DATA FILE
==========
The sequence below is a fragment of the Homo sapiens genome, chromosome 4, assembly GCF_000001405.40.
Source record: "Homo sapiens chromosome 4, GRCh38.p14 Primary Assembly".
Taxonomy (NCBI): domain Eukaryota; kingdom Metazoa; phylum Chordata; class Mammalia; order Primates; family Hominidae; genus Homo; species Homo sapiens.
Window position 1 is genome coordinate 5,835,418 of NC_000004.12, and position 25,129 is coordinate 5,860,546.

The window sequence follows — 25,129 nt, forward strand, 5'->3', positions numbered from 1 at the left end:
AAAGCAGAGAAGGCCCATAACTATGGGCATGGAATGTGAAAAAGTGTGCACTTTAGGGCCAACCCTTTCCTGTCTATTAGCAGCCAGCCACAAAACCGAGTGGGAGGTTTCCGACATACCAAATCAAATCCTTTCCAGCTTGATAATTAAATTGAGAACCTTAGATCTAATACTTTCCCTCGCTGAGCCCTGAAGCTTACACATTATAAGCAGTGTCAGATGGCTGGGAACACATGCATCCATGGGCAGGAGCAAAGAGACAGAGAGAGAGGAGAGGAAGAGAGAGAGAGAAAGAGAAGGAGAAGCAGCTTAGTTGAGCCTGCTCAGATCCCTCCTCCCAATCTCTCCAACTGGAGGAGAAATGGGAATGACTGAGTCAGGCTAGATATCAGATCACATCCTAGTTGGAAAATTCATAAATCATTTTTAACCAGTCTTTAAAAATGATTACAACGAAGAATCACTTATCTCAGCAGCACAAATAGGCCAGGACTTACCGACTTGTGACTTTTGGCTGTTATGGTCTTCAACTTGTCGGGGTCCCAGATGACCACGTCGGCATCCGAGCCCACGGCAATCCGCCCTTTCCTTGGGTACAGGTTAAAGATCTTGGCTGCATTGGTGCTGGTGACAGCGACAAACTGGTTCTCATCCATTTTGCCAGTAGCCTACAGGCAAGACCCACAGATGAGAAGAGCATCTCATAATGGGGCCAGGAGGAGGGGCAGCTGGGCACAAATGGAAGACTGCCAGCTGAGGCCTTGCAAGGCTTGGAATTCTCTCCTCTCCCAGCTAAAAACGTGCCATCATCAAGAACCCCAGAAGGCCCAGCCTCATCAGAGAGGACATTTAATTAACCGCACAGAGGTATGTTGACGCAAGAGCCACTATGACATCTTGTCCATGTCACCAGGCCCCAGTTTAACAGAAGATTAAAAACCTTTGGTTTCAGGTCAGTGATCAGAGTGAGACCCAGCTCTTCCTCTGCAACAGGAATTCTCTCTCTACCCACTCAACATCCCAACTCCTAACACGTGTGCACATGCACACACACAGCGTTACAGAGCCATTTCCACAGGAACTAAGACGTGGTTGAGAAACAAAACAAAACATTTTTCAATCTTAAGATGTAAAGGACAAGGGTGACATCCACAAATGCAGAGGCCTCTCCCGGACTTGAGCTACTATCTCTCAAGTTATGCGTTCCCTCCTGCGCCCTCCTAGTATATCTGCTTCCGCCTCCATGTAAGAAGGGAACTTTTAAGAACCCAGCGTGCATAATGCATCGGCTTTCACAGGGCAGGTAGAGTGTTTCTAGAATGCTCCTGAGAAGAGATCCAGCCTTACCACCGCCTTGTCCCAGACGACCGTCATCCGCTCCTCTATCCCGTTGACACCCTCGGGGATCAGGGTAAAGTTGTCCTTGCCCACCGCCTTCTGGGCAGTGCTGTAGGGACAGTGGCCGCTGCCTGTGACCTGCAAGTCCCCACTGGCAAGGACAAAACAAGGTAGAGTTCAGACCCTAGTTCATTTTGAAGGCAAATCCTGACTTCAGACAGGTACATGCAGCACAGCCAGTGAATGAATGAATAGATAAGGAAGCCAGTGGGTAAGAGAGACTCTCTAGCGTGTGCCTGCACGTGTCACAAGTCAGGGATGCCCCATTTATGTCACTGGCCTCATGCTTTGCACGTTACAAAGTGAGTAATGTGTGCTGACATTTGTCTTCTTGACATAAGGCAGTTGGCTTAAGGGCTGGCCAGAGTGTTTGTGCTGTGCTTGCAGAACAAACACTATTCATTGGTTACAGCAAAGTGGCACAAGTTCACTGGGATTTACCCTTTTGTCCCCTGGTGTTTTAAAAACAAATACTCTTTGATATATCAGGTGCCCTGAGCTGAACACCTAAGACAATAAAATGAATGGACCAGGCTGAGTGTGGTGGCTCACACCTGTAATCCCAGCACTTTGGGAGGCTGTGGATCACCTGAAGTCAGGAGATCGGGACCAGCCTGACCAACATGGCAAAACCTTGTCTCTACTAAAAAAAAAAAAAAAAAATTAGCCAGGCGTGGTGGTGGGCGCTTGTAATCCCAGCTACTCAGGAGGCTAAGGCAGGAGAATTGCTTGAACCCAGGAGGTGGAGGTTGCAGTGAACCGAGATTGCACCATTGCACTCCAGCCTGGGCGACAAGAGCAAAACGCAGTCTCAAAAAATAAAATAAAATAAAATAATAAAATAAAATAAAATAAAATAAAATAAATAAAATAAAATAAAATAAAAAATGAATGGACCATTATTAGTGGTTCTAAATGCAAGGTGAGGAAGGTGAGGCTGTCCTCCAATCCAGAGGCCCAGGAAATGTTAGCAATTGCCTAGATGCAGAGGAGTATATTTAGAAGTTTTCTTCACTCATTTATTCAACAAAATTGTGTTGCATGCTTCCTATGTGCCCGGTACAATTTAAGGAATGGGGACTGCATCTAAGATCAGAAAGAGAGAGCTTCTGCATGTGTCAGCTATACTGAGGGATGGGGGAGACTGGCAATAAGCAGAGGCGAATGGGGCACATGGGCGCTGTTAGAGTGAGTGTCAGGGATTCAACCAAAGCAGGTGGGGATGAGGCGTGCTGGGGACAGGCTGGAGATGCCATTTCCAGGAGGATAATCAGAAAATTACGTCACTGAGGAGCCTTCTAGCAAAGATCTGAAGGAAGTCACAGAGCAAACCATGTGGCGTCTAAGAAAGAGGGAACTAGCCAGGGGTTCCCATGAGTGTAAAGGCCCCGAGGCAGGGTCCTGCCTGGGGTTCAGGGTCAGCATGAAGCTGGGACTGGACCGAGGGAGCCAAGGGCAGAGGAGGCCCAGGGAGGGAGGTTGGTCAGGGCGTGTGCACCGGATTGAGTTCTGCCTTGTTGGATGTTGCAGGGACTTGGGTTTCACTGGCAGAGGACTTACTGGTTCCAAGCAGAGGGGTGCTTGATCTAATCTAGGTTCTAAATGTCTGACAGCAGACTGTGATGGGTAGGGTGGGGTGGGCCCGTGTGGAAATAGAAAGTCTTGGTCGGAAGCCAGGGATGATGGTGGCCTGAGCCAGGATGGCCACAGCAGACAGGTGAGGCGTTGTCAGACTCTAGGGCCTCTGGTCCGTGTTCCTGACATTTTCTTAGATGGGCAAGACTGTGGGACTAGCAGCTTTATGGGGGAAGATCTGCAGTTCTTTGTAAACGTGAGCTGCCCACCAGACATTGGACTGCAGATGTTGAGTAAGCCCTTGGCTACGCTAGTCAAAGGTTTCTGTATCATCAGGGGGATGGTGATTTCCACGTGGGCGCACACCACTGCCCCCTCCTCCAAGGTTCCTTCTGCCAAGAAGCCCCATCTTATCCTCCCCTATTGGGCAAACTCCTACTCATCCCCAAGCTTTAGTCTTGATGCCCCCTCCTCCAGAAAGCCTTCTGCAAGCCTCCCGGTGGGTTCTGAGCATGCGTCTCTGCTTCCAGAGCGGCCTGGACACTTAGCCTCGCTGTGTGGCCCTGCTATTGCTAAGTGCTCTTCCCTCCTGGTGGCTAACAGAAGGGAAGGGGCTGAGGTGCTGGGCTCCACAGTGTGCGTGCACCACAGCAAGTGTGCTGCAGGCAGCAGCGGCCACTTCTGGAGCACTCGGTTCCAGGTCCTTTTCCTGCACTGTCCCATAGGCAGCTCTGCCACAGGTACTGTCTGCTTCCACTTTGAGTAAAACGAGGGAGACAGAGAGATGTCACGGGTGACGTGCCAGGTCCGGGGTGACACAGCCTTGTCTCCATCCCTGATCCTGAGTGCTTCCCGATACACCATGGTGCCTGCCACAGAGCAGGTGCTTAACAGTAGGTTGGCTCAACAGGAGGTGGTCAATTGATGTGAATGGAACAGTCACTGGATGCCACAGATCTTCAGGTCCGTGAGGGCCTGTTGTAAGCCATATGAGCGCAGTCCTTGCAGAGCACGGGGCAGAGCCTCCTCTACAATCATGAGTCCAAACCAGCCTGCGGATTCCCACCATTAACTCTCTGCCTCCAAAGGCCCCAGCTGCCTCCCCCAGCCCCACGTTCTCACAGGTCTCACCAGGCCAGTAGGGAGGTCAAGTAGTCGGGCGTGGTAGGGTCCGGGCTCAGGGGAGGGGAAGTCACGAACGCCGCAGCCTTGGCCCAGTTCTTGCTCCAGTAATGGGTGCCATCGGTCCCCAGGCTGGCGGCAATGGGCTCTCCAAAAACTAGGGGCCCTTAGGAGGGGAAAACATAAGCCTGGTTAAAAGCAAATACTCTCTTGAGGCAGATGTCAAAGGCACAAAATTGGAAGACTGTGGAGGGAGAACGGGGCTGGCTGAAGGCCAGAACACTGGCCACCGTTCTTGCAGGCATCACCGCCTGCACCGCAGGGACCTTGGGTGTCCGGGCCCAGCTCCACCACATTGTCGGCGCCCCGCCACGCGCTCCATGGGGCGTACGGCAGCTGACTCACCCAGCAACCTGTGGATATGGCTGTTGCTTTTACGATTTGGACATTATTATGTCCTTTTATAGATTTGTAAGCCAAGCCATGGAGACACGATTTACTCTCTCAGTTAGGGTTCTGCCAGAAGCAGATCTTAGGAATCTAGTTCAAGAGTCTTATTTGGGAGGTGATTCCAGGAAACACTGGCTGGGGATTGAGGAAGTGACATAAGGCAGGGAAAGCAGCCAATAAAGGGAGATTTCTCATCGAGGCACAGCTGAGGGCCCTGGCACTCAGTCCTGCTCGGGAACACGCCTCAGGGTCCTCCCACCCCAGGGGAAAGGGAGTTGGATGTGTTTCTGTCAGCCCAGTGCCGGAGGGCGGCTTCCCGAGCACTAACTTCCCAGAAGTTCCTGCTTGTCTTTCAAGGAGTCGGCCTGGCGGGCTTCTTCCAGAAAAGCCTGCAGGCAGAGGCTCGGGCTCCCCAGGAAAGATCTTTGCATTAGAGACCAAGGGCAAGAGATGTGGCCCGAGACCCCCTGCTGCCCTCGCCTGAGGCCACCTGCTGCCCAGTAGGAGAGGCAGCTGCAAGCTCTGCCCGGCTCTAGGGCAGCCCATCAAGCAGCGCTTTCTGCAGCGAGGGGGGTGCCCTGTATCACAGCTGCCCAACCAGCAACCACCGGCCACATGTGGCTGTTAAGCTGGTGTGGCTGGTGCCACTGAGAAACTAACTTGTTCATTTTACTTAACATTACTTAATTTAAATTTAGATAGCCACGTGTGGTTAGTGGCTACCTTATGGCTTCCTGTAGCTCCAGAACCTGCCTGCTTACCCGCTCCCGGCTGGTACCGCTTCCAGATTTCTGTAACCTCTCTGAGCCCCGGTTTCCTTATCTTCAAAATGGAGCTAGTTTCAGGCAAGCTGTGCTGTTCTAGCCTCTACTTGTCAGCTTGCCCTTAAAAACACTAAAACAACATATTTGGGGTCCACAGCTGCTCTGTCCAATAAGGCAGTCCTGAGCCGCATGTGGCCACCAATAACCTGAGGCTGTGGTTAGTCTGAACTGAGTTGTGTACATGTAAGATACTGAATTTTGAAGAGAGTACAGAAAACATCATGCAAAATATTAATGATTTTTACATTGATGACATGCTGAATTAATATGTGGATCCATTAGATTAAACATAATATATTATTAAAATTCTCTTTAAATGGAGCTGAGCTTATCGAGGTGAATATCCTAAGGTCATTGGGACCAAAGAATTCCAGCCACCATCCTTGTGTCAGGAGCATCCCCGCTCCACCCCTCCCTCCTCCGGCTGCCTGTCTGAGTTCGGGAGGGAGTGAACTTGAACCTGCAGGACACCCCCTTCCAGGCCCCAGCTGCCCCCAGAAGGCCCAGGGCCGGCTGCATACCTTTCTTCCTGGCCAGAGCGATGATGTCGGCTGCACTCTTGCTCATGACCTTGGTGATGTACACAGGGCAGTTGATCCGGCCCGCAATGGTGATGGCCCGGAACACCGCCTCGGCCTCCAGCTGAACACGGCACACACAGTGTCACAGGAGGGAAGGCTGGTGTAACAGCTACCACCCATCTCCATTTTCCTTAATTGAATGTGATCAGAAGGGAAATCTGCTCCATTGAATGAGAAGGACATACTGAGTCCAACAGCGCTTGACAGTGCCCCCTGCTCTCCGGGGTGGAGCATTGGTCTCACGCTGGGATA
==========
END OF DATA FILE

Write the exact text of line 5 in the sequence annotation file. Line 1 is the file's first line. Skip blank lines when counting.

The window sequence follows — 25,129 nt, forward strand, 5'->3', positions numbered from 1 at the left end: